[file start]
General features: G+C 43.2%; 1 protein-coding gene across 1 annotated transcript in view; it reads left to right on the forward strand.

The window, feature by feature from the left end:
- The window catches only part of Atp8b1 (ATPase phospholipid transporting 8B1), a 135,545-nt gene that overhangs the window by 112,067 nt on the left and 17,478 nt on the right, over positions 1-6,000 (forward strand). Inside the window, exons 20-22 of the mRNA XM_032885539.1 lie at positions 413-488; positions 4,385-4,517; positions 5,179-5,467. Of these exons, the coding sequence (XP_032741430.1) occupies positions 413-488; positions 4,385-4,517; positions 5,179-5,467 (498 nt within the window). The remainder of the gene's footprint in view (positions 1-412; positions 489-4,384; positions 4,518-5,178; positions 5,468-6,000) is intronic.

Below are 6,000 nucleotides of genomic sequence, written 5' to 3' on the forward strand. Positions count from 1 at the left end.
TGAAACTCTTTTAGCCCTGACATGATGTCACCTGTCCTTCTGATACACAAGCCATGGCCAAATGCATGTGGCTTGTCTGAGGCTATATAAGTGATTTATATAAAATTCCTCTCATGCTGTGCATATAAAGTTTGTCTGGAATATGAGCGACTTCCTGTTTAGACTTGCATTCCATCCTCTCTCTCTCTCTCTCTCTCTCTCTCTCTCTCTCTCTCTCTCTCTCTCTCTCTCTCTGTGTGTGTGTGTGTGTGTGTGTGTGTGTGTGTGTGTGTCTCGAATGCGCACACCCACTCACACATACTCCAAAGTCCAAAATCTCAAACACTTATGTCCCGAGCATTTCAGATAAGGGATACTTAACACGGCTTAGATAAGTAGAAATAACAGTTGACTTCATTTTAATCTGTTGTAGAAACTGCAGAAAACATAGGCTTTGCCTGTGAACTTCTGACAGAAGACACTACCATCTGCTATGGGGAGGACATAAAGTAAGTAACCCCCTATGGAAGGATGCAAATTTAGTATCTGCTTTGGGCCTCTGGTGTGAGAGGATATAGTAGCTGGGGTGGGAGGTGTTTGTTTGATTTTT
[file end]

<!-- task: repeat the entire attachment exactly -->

General features: G+C 43.2%; 1 protein-coding gene across 1 annotated transcript in view; it reads left to right on the forward strand.

The window, feature by feature from the left end:
- The window catches only part of Atp8b1 (ATPase phospholipid transporting 8B1), a 135,545-nt gene that overhangs the window by 112,067 nt on the left and 17,478 nt on the right, over positions 1-6,000 (forward strand). Inside the window, exons 20-22 of the mRNA XM_032885539.1 lie at positions 413-488; positions 4,385-4,517; positions 5,179-5,467. Of these exons, the coding sequence (XP_032741430.1) occupies positions 413-488; positions 4,385-4,517; positions 5,179-5,467 (498 nt within the window). The remainder of the gene's footprint in view (positions 1-412; positions 489-4,384; positions 4,518-5,178; positions 5,468-6,000) is intronic.

Below are 6,000 nucleotides of genomic sequence, written 5' to 3' on the forward strand. Positions count from 1 at the left end.
TGAAACTCTTTTAGCCCTGACATGATGTCACCTGTCCTTCTGATACACAAGCCATGGCCAAATGCATGTGGCTTGTCTGAGGCTATATAAGTGATTTATATAAAATTCCTCTCATGCTGTGCATATAAAGTTTGTCTGGAATATGAGCGACTTCCTGTTTAGACTTGCATTCCATCCTCTCTCTCTCTCTCTCTCTCTCTCTCTCTCTCTCTCTCTCTCTCTCTCTCTCTCTCTGTGTGTGTGTGTGTGTGTGTGTGTGTGTGTGTGTGTGTCTCGAATGCGCACACCCACTCACACATACTCCAAAGTCCAAAATCTCAAACACTTATGTCCCGAGCATTTCAGATAAGGGATACTTAACACGGCTTAGATAAGTAGAAATAACAGTTGACTTCATTTTAATCTGTTGTAGAAACTGCAGAAAACATAGGCTTTGCCTGTGAACTTCTGACAGAAGACACTACCATCTGCTATGGGGAGGACATAAAGTAAGTAACCCCCTATGGAAGGATGCAAATTTAGTATCTGCTTTGGGCCTCTGGTGTGAGAGGATATAGTAGCTGGGGTGGGAGGTGTTTGTTTGATTTTT